ROPOS will make approximately 15-20 dives, each taking from 12 to 18 hrs. Allowing for the rough terrain and the time needed to collect samples, about 15 straight-line routes (transects) will be probed over the canyon walls and floor. Acoustic data collected by hydrophones in the area prior to and during the summer of 2001 will be analyzed, and all detected biological and geological sounds, such as fault movement, mass wasting, and whale and fish vocalizations, will be located and identified as possible exploration sites for ROPOS. Portions of ROV transects will follow the guidelines developed for habitat-based studies of fishes and invertebrates with ROPOS on Heceta Bank. This will permit a direct comparison between the Astoria Canyon and Heceta Bank areas, and also contribute to the development of a growing database of habitat-specific abundance measurements for fishes and invertebrates along the Pacific Northwest coast.
To monitor oceanographic conditions during ROV dives, the team will measure conductivity, temperature, and depth with CTD casts, and optical and chemical sensors will be deployed to measure chemical constituents in the water. The data from these casts will define the distribution of dissolved and particulate materials (e.g., nutrients, methane, organic matter) that can affect the health of organisms living on the canyon floor. To understand how these materials are transported through the canyon, the team will deploy two moorings with sensors to monitor current flow, particulate matter concentrations, and nutrient concentrations. These measurements will be used to assess the oceanographic conditions under which biologically important materials move up or down the canyon.
Exploring for large groups of fish and zooplankton will be conducted through straight-line acoustic sampling across the canyon using a towed echosounder or multibeam sonar. The accuracy of these acoustic transects will be established using two types of trawls. Small, nonswimming organisms that move primarily by ocean currents will be sampled with a towed midwater depth trawl. Free-swimming organisms will be sampled through the use of a rope trawl towed by a commercial fishing vessel, the F/V Sea Eagle.
All expedition activities during Phase 2, with one exception, will be staged from the NOAA Ship Ronald H. Brown, sailing from the port of Vancouver, British Columbia.
Comparing Underwater Realms: Exploring the Habitats of Heceta Bank, July 4 July 13 (Phase 3)
The final phase of the Lewis and Clark Legacy Expedition will be to gather data on Heceta Bank from transects with ROPOS. Specifically, ROPOS will repeat historical transects of Heceta Bank from the 1980s, will also repeat transects from the summer of 2000, will conduct new transects to cover the entire geographical range of the bank, and will collect biological and geological samples. Phase 3 activities will be staged off the NOAA Ship Ronald H. Brown.
This phase is being conducted in cooperation with an ongoing, comprehensive study of the habitats of Heceta Bank, which is using state-of-the-art survey strategies, instrumentation, and data analysis. In 1998, an interdisciplinary group of scientists from federal, state, and academic institutions initiated this study of groundfish populations and habitats on and near the bank, which is the largest and most important of the heavily fished rocky banks on the outer continental shelf off Oregon. Heceta Bank was the site of 58 submersible dives in the late 1980s, which characterized the bank's species composition and provided important data on the relationship between fish species and bottom types. The acquisition of a state-of-the-art, high-resolution sonar survey at the site in May 1998 provided a highly detailed, precisely navigated sea-floor map of bathymetry (depth) and sea-floor texture, which serves both as a context for the 1980s data and as a basis for the current, comprehensive study of groundfish/habitat relationships over a larger area. Learn more about past and ongoing studies of Heceta Bank fisheries.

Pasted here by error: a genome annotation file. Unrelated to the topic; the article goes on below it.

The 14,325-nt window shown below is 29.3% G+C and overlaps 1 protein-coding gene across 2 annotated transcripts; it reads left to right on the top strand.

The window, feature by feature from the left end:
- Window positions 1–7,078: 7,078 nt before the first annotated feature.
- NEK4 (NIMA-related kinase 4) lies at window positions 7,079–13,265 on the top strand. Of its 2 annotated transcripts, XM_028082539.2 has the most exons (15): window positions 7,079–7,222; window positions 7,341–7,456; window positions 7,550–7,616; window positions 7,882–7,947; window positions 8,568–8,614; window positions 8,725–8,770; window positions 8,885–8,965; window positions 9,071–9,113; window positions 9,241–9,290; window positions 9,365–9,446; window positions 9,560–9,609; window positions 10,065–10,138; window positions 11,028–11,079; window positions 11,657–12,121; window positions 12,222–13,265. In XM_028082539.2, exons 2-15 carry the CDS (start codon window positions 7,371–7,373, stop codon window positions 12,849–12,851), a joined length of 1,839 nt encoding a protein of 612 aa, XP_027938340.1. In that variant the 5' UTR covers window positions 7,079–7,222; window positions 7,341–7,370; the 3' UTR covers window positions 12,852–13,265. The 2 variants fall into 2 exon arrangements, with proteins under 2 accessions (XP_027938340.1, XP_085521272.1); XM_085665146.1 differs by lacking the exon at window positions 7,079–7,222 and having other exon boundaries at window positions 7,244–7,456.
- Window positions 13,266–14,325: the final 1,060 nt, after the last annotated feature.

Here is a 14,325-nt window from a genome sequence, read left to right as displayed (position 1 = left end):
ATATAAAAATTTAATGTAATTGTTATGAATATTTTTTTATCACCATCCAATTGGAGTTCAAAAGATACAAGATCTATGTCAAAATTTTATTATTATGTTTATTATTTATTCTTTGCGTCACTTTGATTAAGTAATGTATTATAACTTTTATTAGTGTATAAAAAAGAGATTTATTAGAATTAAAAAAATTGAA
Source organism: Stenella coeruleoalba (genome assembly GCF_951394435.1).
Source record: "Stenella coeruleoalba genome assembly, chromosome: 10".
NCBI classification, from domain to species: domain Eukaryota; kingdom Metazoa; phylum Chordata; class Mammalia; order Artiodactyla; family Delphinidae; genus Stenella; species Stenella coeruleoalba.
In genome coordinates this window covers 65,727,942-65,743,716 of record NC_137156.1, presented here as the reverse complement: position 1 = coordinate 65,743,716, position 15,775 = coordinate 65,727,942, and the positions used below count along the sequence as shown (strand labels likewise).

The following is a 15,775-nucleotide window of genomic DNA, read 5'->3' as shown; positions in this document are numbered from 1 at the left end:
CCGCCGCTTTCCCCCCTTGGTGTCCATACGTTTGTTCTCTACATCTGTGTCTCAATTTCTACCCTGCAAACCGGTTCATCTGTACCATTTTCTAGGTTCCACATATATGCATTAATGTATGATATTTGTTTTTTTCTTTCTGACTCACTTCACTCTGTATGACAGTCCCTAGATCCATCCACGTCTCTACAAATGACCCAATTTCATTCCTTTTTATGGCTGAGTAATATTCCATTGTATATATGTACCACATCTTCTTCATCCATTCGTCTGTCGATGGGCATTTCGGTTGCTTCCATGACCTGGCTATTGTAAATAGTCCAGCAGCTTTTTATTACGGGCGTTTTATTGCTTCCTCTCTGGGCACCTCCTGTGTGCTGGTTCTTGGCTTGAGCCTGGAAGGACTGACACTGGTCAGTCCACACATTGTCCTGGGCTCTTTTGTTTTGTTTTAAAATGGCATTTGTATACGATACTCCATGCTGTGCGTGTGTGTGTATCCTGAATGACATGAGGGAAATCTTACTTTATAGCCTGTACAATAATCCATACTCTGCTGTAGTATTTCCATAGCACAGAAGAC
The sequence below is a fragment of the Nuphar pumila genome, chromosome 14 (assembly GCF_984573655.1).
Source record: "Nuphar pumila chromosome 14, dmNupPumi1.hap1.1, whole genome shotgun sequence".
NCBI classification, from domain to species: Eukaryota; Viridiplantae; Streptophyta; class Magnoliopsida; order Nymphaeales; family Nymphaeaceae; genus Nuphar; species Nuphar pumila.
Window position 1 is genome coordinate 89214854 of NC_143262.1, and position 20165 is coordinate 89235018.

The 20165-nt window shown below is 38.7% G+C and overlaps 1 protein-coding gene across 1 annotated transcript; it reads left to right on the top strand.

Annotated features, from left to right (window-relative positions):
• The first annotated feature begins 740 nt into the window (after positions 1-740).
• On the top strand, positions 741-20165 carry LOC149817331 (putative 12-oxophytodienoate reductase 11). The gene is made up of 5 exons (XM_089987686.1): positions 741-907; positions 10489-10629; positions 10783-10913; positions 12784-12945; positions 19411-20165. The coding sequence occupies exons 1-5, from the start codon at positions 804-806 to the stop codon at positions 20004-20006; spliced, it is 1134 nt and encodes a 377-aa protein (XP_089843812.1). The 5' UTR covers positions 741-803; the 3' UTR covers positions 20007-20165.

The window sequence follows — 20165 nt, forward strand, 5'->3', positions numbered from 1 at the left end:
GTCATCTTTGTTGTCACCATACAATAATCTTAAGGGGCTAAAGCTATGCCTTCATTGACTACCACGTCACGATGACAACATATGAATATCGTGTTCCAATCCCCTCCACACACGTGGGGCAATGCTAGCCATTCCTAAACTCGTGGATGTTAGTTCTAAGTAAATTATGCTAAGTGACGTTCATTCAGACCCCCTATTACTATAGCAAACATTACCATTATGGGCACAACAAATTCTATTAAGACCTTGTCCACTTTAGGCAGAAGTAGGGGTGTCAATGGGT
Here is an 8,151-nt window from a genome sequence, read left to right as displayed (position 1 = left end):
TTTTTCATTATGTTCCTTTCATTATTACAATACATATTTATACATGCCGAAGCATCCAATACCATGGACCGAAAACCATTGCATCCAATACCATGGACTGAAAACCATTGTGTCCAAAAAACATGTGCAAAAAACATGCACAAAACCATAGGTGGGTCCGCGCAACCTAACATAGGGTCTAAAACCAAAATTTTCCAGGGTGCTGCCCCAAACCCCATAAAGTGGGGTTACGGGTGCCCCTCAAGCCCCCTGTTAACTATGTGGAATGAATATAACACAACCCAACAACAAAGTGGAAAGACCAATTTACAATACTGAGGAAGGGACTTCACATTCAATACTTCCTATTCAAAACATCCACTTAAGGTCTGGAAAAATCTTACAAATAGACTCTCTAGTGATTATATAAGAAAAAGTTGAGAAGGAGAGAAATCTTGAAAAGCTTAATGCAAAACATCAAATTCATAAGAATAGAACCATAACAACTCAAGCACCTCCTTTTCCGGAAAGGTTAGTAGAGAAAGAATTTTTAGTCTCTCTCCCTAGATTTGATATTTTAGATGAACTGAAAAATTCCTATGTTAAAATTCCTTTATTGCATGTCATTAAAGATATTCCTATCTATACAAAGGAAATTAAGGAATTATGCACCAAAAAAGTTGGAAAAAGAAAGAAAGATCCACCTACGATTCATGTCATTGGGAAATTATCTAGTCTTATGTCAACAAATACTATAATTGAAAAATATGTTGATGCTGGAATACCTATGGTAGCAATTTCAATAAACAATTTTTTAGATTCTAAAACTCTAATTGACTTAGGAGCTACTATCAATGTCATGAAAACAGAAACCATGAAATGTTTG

The current study is combining the new survey data, the historical data, and additional sea-floor surveys in 2000 and 2001 to address the following questions: (1) At what scales are there quantifiable relationships between groundfish populations and sea-floor morphology/texture? (2) What are the factors that control these relationships? (3) What changes may have occurred in the fish populations after a decade? and (4) What are the characteristics and extent of natural refugia?
By reexamining the habitats of Heceta Bank and sampling its fish populations, the Lewis and Clark Legacy Expedition will be able to compare the habitats and fish and invertebrate populations of Heceta Bank with those found in Astoria Canyon.
Fishery biologists anticipate that this information will lead to: (1) a more quantitative approach to mapping essential fish habitat for the U.S. Exclusive Economic Zone; (2) a model approach for characterizing and quantifying habitat associations of bottom-dwelling animals on a scale meaningful to the stock assessment of commercial species and the conservation of benthic communities; and (3) the opportunity to examine the possible impact of a decade of intense bottom fishing at a critical place on the outer continental shelf of the northwestern United States.
The Web team gratefully acknowledges this contribution by the Lewis and Clark Legacy Expedition team.